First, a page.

Pitch f/x and Tanner Houck’s Breakout Season

Tanner Houck

A change in pitch usage can be the catalyst for a pitcher breaking out. In this article, we will go through the process of using Pitch f/x data via Fangraphs to identify how the Boston Red Sox’s young hurler Tanner Houck changed his pitch mix by changing his usage rates of existing pitches. With data from Fangraphs, we will use Excel to examine Houck’s potential for a breakout season closely.

What is Pitch f/x?

Pitch f/x is a system maintained by Sportvision that uses three permanently mounted cameras to track the speed and location of a pitched baseball from the pitcher’s mound to home plate. Pitch f/x debuted in MLB during the 2006 playoffs. The system is in every ballpark as it has been at the forefront of the analytics movement prevalent in today’s game.

Our Process of the Data

Our method starts by visiting Fangraphs to collect the data we need. From the 2021 pitching leaders page, we will generate a list of all MLB pitchers who threw at least 40 innings; this allows us to include starters who may have started pitching towards the end of the year have been shut down early due to injuries.

Next, we’ll select the pitch type tab where the pitch f/x data is. You’ll see a complete list of pitchers, with the percentage breakdown of pitches they’ve thrown. After that export, convert it into a CSV file viewed via Excel. We’ll repeat this process for Houck’s first season of 2020 as well.

Why FB %?

We take the difference in fastball percentage because that can indicate that a pitcher has added more to their arsenal and relied less on the fastball to get by. With the right mix of pitches, a pitcher can drastically change their fortunes. Before we dive into examples, it should be noted that we are going to be referring to the Fangraphs definition of fastballs which excludes cutters and splitters. So two-seamers, four-seamers, and sinkers constitute FB%.

For example, let’s quickly examine 2021 NL Cy Young winner Corbin Burnes. Before 2021 Burnes was not the superstar we think of him as today (2.2 fWAR in prior three seasons combined). He relied heavily on a fastball (36.5.% of the time). Last season he sliced that percentage down to just 10.8%. Replacing those sinkers and four-seamers was an increase in cutters and curveballs. That formula equals a dominant season and the birth of a star (1.63 FIP in 2021). He increased his innings pitched per start, decreased his walks per nine innings, and posted career bests xERA and WHIP.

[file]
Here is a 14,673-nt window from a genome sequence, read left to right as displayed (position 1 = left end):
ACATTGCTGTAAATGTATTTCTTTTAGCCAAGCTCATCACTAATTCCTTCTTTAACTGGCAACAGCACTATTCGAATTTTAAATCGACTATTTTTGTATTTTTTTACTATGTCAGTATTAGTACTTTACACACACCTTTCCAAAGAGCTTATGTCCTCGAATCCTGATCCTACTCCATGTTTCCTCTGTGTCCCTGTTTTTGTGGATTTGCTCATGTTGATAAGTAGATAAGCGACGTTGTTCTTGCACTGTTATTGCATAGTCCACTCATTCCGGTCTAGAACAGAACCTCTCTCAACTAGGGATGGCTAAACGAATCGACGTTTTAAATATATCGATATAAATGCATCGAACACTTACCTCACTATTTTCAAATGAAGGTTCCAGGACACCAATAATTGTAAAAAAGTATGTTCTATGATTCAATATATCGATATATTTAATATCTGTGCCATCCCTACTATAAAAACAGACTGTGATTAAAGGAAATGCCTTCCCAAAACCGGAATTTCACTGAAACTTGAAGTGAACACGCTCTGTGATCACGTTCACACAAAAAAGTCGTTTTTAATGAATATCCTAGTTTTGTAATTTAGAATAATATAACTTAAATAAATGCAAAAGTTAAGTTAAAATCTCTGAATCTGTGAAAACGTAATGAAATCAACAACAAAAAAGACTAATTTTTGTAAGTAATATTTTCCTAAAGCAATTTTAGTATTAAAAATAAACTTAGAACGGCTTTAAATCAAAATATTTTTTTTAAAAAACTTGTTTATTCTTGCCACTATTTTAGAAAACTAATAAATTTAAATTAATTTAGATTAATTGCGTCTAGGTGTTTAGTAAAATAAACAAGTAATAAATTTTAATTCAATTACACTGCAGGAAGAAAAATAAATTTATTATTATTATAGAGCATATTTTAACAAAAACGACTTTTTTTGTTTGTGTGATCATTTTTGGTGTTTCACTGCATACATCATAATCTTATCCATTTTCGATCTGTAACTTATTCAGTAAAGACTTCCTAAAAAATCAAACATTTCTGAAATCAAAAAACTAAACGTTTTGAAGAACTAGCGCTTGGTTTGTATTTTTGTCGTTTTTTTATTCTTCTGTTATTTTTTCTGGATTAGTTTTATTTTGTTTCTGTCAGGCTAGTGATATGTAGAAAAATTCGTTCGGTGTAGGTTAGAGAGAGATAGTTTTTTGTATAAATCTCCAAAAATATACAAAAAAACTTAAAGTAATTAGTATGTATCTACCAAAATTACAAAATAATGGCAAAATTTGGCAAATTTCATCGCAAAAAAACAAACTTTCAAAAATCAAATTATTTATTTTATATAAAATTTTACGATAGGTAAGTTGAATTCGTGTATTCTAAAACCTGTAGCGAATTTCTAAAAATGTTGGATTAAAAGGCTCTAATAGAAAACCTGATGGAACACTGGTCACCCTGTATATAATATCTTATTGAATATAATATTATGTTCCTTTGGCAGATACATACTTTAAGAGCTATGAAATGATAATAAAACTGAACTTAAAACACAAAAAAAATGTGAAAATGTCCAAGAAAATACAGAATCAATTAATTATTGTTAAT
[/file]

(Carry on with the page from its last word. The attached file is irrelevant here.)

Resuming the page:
Another example is Miami Marlins young ace Sandy Alcantara. Alcantara’s fastball percentage decreased 9.8% from 2020 to 2021. What was the result? He established himself as the organization’s cornerstone and produced a career-best 4.2 fWAR. Replacing those fastballs with more changeups and sliders proved a great decision. He increased his innings pitched per start and posted career lows in WHIP, FIP, and xERA.

Tanner Houck

Enough of burying the lead, it’s time to discuss the possible emergence of Tanner Houck. 2021 was encouraging, especially after finishing the season with a good stretch. Houck pitched 24.1 innings in September and October with a 2.31 FIP and a 0.99 WHIP.

This offseason, there is still debate over whether he’ll be used as a starter or reliever for 2022, but his adjustment in pitch repertoire could be the key to him breaking out this upcoming season. Like the aforementioned Burnes and Alcantara, Houck decreased the number of fastballs from his debut campaign in 2020.

Using Pitchf/x data Houck decreased his fastball usage by 5.4% from 2020 to 2021. This decrease was the largest among current Red Sox pitchers from 2020 to 2021(see the spreadsheet). Yes, his 2020 sample size was a minuscule three starts ( 17 innings). When you look at rate stats such as FIP, walks per nine innings, and strikeouts per nine, Houck made improvements in 2021. With the dip in fastballs came a more versatile pitch mix. His slider usage increased 1.6% in 2021, and his splitter increased by 5.1%.

Houck found success whenever his slider became his primary pitch, especially as he went through the batting order for the third time. In months when his slider was his number one pitch, his FIP was 2.17 instead of a whopping 22.97 when his fastball was primary. If he continues to feature his slider and work his other pitches off of that, he could make a strong case as a starting rotation member.

Fantasy Bonus

For those who partake in fantasy baseball, monitoring those who decrease their FB% may be a helpful tool. Young guns like Alcantara,

Julio Urías and Pablo López became fantasy studs in 2021, and all three decreased their FB% and diversified their arsenal. All three of these names are in the top 35 fantasy pitchers, according to fantraxhq.com. Maybe Houck can be that under-the-radar gem. With his expanded repertoire, he’s following the mold that could put him in the ranks among the MLB’s best in fantasy and real life.

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Players Mentioned 

Tanner Houck, Corbin Burnes, Sandy Alcantara, Julio Urías, Pablo López